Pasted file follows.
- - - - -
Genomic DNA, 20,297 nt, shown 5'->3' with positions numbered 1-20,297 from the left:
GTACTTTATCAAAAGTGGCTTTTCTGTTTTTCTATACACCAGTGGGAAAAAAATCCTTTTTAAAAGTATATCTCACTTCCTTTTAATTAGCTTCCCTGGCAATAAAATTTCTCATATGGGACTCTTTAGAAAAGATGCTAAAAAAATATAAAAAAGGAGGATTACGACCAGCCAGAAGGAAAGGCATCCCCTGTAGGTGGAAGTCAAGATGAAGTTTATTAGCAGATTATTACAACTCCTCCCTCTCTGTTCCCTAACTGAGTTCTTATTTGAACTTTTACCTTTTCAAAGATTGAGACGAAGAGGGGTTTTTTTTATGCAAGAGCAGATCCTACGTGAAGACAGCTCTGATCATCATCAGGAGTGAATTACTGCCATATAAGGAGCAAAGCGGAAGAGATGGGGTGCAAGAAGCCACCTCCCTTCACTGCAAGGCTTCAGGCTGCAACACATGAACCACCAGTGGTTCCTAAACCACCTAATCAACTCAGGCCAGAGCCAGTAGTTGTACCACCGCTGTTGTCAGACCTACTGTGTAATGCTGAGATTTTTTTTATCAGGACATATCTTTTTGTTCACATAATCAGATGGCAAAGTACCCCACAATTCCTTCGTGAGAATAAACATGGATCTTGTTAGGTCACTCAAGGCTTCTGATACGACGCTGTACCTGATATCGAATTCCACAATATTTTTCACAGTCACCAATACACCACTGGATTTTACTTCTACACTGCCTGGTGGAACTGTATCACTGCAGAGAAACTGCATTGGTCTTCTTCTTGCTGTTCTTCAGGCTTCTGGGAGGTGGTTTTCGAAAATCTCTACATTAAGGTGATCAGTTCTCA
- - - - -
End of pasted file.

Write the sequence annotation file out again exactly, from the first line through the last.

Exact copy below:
Genomic DNA, 20,297 nt, shown 5'->3' with positions numbered 1-20,297 from the left:
GTACTTTATCAAAAGTGGCTTTTCTGTTTTTCTATACACCAGTGGGAAAAAAATCCTTTTTAAAAGTATATCTCACTTCCTTTTAATTAGCTTCCCTGGCAATAAAATTTCTCATATGGGACTCTTTAGAAAAGATGCTAAAAAAATATAAAAAAGGAGGATTACGACCAGCCAGAAGGAAAGGCATCCCCTGTAGGTGGAAGTCAAGATGAAGTTTATTAGCAGATTATTACAACTCCTCCCTCTCTGTTCCCTAACTGAGTTCTTATTTGAACTTTTACCTTTTCAAAGATTGAGACGAAGAGGGGTTTTTTTTATGCAAGAGCAGATCCTACGTGAAGACAGCTCTGATCATCATCAGGAGTGAATTACTGCCATATAAGGAGCAAAGCGGAAGAGATGGGGTGCAAGAAGCCACCTCCCTTCACTGCAAGGCTTCAGGCTGCAACACATGAACCACCAGTGGTTCCTAAACCACCTAATCAACTCAGGCCAGAGCCAGTAGTTGTACCACCGCTGTTGTCAGACCTACTGTGTAATGCTGAGATTTTTTTTATCAGGACATATCTTTTTGTTCACATAATCAGATGGCAAAGTACCCCACAATTCCTTCGTGAGAATAAACATGGATCTTGTTAGGTCACTCAAGGCTTCTGATACGACGCTGTACCTGATATCGAATTCCACAATATTTTTCACAGTCACCAATACACCACTGGATTTTACTTCTACACTGCCTGGTGGAACTGTATCACTGCAGAGAAACTGCATTGGTCTTCTTCTTGCTGTTCTTCAGGCTTCTGGGAGGTGGTTTTCGAAAATCTCTACATTAAGGTGATCAGTTCTCA